FILM REVIEW: David Lynch: The Art Life (2016)
When it comes to wrapping your head around the enigma that is David Lynch, and the artefacts spawned by his creative output, the less you try to apply logic, the better. Lynch himself is renowned for his refusal to ‘explain’ his work, and is (like any great artist) content to let the film/painting/song/photograph speak for itself. And (like all great art), the feelings and sensations elicited by his work, inside the viewer, are as much a part of it as the piece itself.
This is something director Jon Nguyen really understands, and utilizes in his documentary David Lynch: The Art Life. Instead of trying to pull apart Lynch’s work and psyche by applying logic and explanation to it, he allows the raw material to take centre stage, so that we can draw our own conclusions and judge the film based on how we feel at the end of it. It’s almost as if Lynch made the documentary himself.
The film takes a naturalistic approach in the way that it is photographed and edited. From the very first shot – Lynch in profile, sitting in his studio in a state of deep contemplation – the artistic process is laid bare. The camera silently observes him at work, pottering around amongst the paints, using his hands to manipulate the materials on the canvas. It’s like watching a child at play; curious, thoughtful, hungry to learn. We begin a strange journey through Lynch’s being, not just his process but his memories and dreams, the subterranean levels. We see his paintings in close up, catch glimpses of his home life; watch him interacting in the studio with his young daughter, Lula. Spliced into the present-day footage are old photographs and grainy home videos which serve to build a picture of Lynch’s childhood and adolescence. It’s a picture we recognize as being an integral part of Lynch’s directorial style – the white picket fences, green lawns and cheery neighbours that so often form the surface levels of his film and TV settings.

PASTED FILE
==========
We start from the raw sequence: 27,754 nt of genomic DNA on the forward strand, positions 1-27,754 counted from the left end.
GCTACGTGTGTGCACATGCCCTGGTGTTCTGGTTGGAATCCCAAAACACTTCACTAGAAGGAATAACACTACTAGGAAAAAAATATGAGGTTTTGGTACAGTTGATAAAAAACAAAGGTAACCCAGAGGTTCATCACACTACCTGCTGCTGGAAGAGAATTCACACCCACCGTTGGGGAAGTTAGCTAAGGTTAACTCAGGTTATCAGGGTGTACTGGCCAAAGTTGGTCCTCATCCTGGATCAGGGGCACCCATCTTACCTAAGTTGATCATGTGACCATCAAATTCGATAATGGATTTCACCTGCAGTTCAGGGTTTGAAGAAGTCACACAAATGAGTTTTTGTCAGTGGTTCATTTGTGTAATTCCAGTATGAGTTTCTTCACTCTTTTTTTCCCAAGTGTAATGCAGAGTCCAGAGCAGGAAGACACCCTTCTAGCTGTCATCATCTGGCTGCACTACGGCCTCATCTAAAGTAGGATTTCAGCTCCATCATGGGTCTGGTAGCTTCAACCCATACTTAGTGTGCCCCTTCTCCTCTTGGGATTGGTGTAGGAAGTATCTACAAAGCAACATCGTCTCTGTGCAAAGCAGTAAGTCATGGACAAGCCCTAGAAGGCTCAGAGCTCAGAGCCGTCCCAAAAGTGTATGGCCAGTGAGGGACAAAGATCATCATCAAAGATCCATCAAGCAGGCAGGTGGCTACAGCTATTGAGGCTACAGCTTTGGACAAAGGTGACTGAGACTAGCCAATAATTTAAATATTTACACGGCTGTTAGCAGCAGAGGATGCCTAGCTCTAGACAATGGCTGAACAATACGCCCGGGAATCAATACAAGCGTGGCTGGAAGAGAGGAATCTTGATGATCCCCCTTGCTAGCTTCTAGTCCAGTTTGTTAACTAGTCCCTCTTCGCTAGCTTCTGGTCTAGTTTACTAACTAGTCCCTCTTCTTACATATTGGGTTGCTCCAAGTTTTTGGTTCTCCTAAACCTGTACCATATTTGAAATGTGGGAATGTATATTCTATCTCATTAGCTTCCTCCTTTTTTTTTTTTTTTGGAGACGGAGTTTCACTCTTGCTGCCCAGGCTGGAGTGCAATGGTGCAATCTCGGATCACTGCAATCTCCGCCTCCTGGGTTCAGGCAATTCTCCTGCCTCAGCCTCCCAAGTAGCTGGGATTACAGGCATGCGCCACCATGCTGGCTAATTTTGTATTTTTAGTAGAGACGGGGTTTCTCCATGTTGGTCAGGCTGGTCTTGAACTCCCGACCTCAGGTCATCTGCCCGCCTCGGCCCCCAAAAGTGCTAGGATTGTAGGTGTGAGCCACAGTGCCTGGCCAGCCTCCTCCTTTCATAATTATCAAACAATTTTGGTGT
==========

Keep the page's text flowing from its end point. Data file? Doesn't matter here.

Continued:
The music and sound scattered sparsely throughout David Lynch: The Art Life lend the whole film a slightly eerie quality, a stillness that is punctuated by Lynch’s narration as he guides us through his early life. As he tells stories and recounts memories, his voice is often filled with wonder and innocence and in these recordings we really get a sense of who he is as a storyteller and as a person. We are allowed a deeper level of insight into his persona than we have probably ever been allowed before, thanks to the filmmakers’ decision to place Lynch in a room with a microphone and let him muse, uninterrupted. His commentary is absorbing, candid, and often funny. You are invested in his story, from the moment he realised he wanted to be an artist to the conception of The Alphabet, his first attempt at filmmaking. You submit yourself to his world and emerge, 90 minutes later, as if from a dream.
If you’re looking for a detailed exposé on Lynch’s rise to fame, or any kind of behind-the-scenes look at the making of his feature films, David Lynch: The Art Life will not satisfy you. If you’re a casual viewer of Twin Peaks on the hunt for some kind of explanation as to what the hell is going on in The Return, then go home, because you’re obviously drunk. This documentary is not really like other documentaries; it offers the viewer so much more than the frothy details of Lynch’s life and work, taking us instead on a journey into the darkest corners of his mind and methods. The film invites us into Lynch’s world, gives us a practical demonstration of his creative process, and reveals the ways in which his art (and all art) is coloured by the past. The experience of watching it is visceral, immersive and of course, dreamlike; Lynch wouldn’t have it any other way.